We’re Talking Fast: Extreme Metal Roundtable

In the high-stakes world of extreme metal, how fast you are matters a lot. When we sat down with Matt Byrne of Hatebreed, Derek Kerswill of Unearth, Chimaira’s Andols Herrick, and Cannibal Corpse shredder Paul Mazurkiewicz, we knew these blasters would have a thing or two to say on the topic. Turns out there’s a lot more to the speed game than bpms. Read on to see how the fearsome four blew our minds.

DRUM! You guys can all play fast, obviously, but how did you achieve that kind of speed?
Herrick I made the horrible mistake of when I got my first double-bass pedal when I was, like, 13 I just instantly wanted to play along to Metallica and Anthrax CDs [pats thighs fast but awkwardly]. Absolute garbage. [laughs] So I kind of forced my way into catching up a little bit. But in the process of doing that you never learn control, and that really hurt me down the road. You never realize that when you’re young. You just want to rip it out right away and you don’t actually take the time to develop control. It can come back and bite you in the ass.
KERSWILL What I’m noticing with kids these days is they’re bypassing the fundamentals and going straight to speed. They’re so worried about speed and it’s, “Dude, this appeals to such a small contingent of people.”

DRUM! Live, there are guys who come charging out of the gate and guys who get faster later on in the set.
BYRNE Yeah, and I think everybody’s different. I just always gauge warm-up/preshow/whatever you want to call it by how much work I’m actually going to be doing, because it is a physical thing and a mental thing, and to kind of prepare and get yourself into that spot, you know? When we’re in a slot where we’re only playing 30—35 minutes a night I find by the end of the set is when I hit my stride. I just played 35 minutes and I barely broke a sweat. Whereas if you’re playing an hour-15, you really got to get the engine running, so by the time you start, you’re in your stride.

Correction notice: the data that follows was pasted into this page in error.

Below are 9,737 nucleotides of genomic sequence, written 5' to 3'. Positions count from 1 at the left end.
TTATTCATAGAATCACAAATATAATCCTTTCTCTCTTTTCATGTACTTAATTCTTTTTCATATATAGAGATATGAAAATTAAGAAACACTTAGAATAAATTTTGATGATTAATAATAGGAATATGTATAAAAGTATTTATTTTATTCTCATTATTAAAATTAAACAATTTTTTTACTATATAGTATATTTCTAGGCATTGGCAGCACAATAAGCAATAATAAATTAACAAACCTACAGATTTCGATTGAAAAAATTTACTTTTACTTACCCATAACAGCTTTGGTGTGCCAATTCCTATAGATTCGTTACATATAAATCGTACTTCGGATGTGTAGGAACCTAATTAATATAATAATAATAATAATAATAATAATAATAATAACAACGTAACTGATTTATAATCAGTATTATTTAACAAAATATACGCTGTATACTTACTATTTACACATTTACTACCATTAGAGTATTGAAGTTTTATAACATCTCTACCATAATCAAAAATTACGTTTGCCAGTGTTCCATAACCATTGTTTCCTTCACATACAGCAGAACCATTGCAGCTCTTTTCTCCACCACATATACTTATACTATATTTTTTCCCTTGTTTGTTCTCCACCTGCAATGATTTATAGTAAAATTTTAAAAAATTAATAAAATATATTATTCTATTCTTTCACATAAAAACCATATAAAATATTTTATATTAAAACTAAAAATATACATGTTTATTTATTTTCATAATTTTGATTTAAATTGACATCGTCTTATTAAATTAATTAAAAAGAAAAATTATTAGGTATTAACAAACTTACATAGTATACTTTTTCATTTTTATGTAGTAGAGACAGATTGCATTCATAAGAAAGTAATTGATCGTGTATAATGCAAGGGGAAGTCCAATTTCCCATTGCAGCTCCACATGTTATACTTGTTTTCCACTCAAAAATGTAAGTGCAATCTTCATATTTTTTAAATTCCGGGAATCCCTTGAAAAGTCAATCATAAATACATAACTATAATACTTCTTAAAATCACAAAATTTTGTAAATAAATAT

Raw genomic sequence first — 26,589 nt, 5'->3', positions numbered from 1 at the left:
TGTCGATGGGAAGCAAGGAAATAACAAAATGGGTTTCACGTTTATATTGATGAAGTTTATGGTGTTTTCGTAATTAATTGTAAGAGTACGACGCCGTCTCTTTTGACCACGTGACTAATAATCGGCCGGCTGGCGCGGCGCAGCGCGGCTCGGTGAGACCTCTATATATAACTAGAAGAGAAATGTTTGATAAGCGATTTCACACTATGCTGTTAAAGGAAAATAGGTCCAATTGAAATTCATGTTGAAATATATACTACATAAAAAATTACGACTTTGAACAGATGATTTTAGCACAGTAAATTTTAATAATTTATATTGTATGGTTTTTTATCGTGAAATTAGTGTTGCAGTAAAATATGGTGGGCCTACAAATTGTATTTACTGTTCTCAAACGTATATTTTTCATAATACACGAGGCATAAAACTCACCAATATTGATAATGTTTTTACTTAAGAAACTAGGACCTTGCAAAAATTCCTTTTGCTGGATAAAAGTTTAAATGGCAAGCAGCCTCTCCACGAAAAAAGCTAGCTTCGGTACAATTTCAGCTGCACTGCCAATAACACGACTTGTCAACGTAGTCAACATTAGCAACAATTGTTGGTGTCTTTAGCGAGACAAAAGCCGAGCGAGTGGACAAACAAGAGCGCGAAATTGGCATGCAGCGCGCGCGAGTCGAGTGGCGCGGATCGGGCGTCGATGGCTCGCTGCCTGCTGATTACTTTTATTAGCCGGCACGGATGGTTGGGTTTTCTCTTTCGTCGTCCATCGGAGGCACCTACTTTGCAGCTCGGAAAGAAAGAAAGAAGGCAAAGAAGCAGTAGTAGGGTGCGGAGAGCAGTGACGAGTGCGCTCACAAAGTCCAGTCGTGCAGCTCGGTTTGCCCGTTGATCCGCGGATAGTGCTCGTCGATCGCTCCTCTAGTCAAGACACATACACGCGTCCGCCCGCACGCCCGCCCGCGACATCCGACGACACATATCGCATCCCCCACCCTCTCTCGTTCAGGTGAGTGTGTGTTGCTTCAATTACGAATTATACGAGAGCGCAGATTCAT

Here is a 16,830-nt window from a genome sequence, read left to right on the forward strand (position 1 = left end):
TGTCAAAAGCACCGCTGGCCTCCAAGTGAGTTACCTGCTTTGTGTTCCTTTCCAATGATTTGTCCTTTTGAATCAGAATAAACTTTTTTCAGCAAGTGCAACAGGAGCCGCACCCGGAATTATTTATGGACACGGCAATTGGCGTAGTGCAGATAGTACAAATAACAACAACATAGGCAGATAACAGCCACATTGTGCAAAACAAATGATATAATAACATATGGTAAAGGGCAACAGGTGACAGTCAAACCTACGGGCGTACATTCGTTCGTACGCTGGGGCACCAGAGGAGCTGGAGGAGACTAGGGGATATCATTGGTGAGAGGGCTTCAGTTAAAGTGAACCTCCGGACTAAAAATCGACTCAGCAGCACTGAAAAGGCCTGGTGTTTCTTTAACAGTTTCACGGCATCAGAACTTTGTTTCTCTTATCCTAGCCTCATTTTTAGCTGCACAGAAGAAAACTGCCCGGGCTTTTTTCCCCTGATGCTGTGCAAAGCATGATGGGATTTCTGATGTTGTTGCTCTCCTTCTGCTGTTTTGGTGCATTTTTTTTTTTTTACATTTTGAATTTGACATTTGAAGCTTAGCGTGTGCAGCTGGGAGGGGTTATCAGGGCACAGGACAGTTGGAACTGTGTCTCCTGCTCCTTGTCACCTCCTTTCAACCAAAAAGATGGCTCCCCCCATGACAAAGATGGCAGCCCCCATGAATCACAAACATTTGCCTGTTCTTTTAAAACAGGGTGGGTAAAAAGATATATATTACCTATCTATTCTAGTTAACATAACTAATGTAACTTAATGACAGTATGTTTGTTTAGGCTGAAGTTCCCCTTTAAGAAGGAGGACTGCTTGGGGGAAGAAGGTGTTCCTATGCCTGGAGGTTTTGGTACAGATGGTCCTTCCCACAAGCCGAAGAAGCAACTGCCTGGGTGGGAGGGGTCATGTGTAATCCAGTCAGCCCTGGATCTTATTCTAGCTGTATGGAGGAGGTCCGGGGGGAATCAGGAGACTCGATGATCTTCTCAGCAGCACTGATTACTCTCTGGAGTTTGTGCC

KERSWILL I feel that. Mental state and being as relaxed as possible is one of the most important things for developing speed.
MAZURKIEWICZ You have to be relaxed or you’re not going to make it through a whole show, let alone a song, so obviously you’re training your body to play the speed the way you have to do that, but it’s crazy. Getting back to what you were saying [pointing to Kerswill], I’d like to touch on that they’re starting running already. You got to walk before you can run, and all these drummers are starting running at full speed, you know?
KERSWILL Absolutely. One of the main things that he said [pointing to Herrick] about control. I tell kids all the time: proper meter, that’s the most important thing, because you can screw stuff up at 150-plus and no one knows. You screw something up between 60 and 80 bpm, you hear every fluctuation. BYRNE Yeah.
KERSWILL So you want to impress me? Play “Fool In The Rain” [from Led Zeppelin’s In Through The Out Door]. That’s 65 bpm. I bet they can’t do it. “Fool In The Rain” always gets people. That shuffle ...
BYRNEYep.
KERSWILL So, that’s where the baby steps come into play. [Pointing at Mazurkiewicz]. You didn’t just start playing fast. [Pointing at Byrne] You didn’t just start playing fast.
BYRNE No way.